Context analysis and needs assessment to guide sensitisation training of police on appropriate services for key populations in South Africa: Project report.
Authors: Scheibe A & Müller A (2016). Amsterdam: COC Netherlands.
The South African Constitution is built on principles that have resulted in great advances in safety, human rights and health for people in South Africa. However, the country has the largest HIV epidemic in the world, and lesbian, gay, bisexual and transgender (LGBT) people, sex workers (SWs) and people who use drugs (PWUD) are at particularly high risk for HIV due to a combination of factors. Apart from some behaviours that may be associated with HIV risk, their well-being is threatened by limited access to appropriate health care as well as social marginalisation and exclusion. The criminalisation of sex work and drug use, as well as stigma and discrimination, contribute to their exclusion from society. This, in turn, increases their vulnerability to HIV and the likelihood of engaging with law enforcement. While key populations, as part of the larger community, rely on police to keep them safe, at times they also experience human rights violations by law enforcement officers. Rationale and objectives Policies, standing orders and national instructions inform, shape and govern the decisions, actions and performance of police. These policies can either facilitate or prevent effective and human rights-based HIV responses. Therefore, enhancing policies and actions that improve the safety and well-being of all people, including key populations and police, in line with the Constitution, is critical. Training that addresses knowledge gaps and existing attitudes within police can contribute to a more effective police service, while improving health and safety outcomes of all people.
This study sought to:
1. Describe relevant laws, mechanisms and practices that guide or are used to enforce laws influencing the rights and health of LGBT people, SWs, and PWUD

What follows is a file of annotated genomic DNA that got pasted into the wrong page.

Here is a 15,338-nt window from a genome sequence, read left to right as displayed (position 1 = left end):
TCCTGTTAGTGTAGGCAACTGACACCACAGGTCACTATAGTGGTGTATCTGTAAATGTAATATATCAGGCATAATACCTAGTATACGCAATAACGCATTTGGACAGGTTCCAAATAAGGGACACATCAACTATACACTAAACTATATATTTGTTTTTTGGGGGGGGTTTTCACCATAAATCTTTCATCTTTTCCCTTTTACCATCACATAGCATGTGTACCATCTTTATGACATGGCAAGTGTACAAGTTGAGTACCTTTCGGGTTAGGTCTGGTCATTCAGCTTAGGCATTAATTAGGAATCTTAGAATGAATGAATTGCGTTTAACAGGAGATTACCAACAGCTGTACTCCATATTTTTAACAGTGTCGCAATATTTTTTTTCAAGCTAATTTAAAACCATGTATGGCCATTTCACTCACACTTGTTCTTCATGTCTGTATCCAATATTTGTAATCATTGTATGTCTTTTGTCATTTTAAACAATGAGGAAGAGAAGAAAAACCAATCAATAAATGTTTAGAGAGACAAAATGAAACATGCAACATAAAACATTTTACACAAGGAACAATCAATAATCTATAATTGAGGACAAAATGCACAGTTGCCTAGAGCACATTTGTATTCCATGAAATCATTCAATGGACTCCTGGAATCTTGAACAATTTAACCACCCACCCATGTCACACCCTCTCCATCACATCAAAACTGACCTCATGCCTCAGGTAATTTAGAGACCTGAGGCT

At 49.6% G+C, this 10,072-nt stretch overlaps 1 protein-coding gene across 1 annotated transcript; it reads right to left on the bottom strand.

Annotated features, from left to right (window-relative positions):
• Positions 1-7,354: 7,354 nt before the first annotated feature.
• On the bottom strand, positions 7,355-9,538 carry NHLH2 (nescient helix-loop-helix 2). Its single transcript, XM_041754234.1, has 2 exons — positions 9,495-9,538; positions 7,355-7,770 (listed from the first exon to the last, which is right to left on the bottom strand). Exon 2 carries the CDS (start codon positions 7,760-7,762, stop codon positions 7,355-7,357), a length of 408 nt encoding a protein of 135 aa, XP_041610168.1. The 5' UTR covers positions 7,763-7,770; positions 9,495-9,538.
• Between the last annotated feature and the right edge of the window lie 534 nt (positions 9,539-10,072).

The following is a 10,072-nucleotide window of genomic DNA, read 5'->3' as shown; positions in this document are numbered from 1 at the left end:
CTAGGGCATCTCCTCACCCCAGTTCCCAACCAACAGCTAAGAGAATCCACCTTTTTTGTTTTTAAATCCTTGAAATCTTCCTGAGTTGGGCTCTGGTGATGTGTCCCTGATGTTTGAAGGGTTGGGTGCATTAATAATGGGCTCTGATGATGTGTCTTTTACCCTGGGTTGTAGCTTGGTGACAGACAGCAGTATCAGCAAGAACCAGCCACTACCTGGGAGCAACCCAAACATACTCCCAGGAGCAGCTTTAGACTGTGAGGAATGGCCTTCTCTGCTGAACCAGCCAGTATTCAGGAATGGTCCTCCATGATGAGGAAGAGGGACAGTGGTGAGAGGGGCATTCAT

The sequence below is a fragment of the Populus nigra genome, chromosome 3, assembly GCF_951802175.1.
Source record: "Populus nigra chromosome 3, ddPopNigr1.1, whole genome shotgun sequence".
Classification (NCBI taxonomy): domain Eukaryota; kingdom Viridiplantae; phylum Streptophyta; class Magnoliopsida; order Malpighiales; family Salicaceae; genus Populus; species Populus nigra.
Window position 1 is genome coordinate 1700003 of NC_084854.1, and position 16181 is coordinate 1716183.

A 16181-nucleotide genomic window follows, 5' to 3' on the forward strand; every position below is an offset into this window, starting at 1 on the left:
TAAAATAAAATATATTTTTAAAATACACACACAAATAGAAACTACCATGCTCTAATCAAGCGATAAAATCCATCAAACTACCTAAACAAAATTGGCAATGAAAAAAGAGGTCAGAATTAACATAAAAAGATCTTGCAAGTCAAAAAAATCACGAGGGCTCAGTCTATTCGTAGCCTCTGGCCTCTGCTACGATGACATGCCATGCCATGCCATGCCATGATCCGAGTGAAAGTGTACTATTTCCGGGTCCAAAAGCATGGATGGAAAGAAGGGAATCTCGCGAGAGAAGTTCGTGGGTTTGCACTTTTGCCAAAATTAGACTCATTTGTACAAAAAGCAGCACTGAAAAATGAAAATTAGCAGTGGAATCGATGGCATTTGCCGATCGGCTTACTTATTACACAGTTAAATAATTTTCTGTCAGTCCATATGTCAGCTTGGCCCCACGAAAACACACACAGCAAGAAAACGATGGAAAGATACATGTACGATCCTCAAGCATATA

2. Summarise evidence of human rights violations (including violence) and actions taken to reduce rights violations among LGBT people, SWs, and PWUD
3. Develop a prioritised list of needs, and potential interventions to address these needs, for law enforcement agents to better support the rights and health of LGBT people, SWs, and PWUD
• SAPS should create opportunities for knowledge sharing between police and other partners around the effectiveness of rights-based policing.
• SAPS should engage with stakeholders working with key populations to improve community understanding of human rights.
• Training around LGBT issues is needed to enable non-judgmental service provision by SAPS and effective investigation of crimes related to sexual orientation and gender identity. Training should cover: sexual orientation and gender identity; the proposed hate crime legislation; existing relevant legislation, and case law. Police should also strengthen their support for Hate Crime Provincial Task Teams.
• Training for police around sex work should clarify the status of sex work and the obligations of police under the 2007 Sexual Offences Act, relevant by-laws, SW rights, the decriminalisation debate, and topics around policing of sex work.
• Training for police on drug use should allow the sharing of knowledge and information around drugs (manufacturing, properties, affects, methods of use etc.), increasing drug use despite increased arrests, PWUD rights, and conviction rates.
• Training should include information around HIV and other sexually transmitted infections, as well as viral hepatitis (transmission, prevention, treatment etc.).
• Training should take an integrated approach to address intersecting issues.
• Representatives from community police forums should be included in training around key population issues.
• Key populations training should be included as part of basic and in-service training
• Examples of other countries’ alternative policing strategies and approaches to drug policy, experiences working with SWs and managing gender diversity and sexual orientation, and the effectiveness thereof, should be included in local police training.
• Policing protocols, and ideally a National Instruction, should be developed to guide police around the management of marginalised people, including key populations
• SAPS should consider changing the classification of gender from a binary category to one the includes a spectrum of identities.
• SAPS should review the use of output measures (arrest and crime statistics) as a measure of impact (effectiveness of police to improve the safety and security of all).